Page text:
“Stop following me,” she said, breathless.

“I want to apologize,” he said.

“You’re a liar,” she said.

“You’re right.” William, to his credit, spoke steadily despite their quickening pace. “You shouldn’t have trusted me. I ate a banyo leaf, whose paralysis wears off in an hour’s time, knowing that you would soon come up the trail.”

“And your spectacles, I see, are still gone.”

“I have not needed spectacles to see since I was a boy, when I learned the spell to fix my eyesight.”

“Were you coming to kill me with that sword?”

“I was coming to save you.”

Wynn laughed so hard she had to stop. “You were coming to save me?” She wiped at the humor-tears that had formed in the corners of her eyes. “Even if I believed you—you­, going to save me?”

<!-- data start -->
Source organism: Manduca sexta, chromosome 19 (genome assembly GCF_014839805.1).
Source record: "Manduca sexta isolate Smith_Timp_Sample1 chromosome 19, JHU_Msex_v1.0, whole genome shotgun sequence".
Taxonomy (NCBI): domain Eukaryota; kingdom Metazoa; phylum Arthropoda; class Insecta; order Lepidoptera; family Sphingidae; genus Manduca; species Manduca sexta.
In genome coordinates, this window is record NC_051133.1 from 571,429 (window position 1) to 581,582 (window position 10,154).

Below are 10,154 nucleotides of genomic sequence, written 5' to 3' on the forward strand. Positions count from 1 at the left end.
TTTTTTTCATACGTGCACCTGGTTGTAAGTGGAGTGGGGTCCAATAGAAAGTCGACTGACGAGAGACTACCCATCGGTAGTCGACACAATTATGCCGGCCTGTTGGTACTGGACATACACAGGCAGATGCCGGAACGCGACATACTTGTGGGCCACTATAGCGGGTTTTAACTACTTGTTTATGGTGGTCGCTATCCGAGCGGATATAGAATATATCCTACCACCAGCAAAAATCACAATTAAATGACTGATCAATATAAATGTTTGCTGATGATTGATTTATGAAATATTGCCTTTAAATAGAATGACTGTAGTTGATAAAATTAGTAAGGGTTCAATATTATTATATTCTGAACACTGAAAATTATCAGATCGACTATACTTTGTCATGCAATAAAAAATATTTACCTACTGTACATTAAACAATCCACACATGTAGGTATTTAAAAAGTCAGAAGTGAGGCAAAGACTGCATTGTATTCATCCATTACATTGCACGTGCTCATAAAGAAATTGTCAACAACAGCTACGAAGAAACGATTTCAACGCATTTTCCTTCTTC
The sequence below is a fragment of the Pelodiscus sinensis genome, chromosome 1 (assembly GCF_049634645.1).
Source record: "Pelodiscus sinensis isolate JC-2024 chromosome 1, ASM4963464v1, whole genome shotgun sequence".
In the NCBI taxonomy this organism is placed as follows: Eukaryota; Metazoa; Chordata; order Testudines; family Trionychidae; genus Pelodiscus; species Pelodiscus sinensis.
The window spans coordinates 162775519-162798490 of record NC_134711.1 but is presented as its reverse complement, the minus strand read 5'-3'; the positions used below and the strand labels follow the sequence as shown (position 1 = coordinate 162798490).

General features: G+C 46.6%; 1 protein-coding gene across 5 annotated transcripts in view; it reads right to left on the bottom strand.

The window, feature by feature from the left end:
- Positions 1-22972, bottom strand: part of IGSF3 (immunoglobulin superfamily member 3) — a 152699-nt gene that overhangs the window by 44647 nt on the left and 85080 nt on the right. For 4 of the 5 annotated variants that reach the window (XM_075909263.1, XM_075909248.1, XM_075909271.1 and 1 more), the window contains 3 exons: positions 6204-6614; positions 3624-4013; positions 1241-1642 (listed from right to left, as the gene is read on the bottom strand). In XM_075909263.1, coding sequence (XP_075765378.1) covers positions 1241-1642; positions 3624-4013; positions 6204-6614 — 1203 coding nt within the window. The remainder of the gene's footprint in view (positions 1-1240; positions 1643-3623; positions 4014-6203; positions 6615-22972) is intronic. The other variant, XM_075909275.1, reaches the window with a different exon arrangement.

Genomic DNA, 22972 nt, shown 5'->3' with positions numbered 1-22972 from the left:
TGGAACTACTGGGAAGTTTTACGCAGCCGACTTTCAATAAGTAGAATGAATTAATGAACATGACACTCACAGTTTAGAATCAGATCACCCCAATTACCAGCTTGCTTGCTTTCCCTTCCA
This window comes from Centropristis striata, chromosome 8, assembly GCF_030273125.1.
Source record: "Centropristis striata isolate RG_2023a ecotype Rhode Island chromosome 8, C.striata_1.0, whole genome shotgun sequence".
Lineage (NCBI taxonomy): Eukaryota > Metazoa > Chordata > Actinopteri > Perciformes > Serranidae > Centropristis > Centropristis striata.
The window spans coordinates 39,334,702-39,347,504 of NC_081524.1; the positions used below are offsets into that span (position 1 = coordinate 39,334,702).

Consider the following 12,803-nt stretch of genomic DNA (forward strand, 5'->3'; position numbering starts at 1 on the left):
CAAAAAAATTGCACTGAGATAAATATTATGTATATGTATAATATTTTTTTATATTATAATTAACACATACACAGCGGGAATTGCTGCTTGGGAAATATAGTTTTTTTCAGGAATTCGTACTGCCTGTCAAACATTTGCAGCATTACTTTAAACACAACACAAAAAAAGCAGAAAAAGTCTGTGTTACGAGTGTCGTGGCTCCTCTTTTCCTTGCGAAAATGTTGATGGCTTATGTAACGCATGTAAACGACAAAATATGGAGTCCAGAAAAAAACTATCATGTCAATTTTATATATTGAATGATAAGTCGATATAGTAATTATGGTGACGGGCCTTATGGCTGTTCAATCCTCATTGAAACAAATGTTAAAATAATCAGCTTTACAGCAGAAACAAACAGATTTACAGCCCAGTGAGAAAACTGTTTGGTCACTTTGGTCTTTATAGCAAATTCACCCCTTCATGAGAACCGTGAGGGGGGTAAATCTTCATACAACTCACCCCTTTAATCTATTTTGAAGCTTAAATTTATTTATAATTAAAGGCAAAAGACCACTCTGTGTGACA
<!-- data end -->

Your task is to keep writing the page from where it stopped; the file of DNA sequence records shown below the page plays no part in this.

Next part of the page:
William furrowed his brow. “I’m not without my strengths.”

“And the bandits you met before me? The ones who robbed you? How well did you defend yourself from them?”

“You met the same and only bandits I have ever encountered here. They stole nothing from me. It was another part of my ruse. Those women have wreaked havoc on these woods for over twenty years. And they are under the bird-woman’s command. There is nothing they do that she has not asked them to do.”

Wynn’s chest ached. “Then the bird-woman killed my father?” She thought of how she’d left the bird-woman covered in her shrieking birds. She did not feel sorry for what she had done. “She told me the blade would not kill the crow.” As though it understood, the crow cawed shrilly from above. “I guess this forest is full of liars.”

William pursed his lips. “From now on I want to be honest with you, Ser Wynn.” From his pocket he pulled another blade, this one smaller and shining and silver and covered in runes, the handle shaped at its end like the head of a vulture.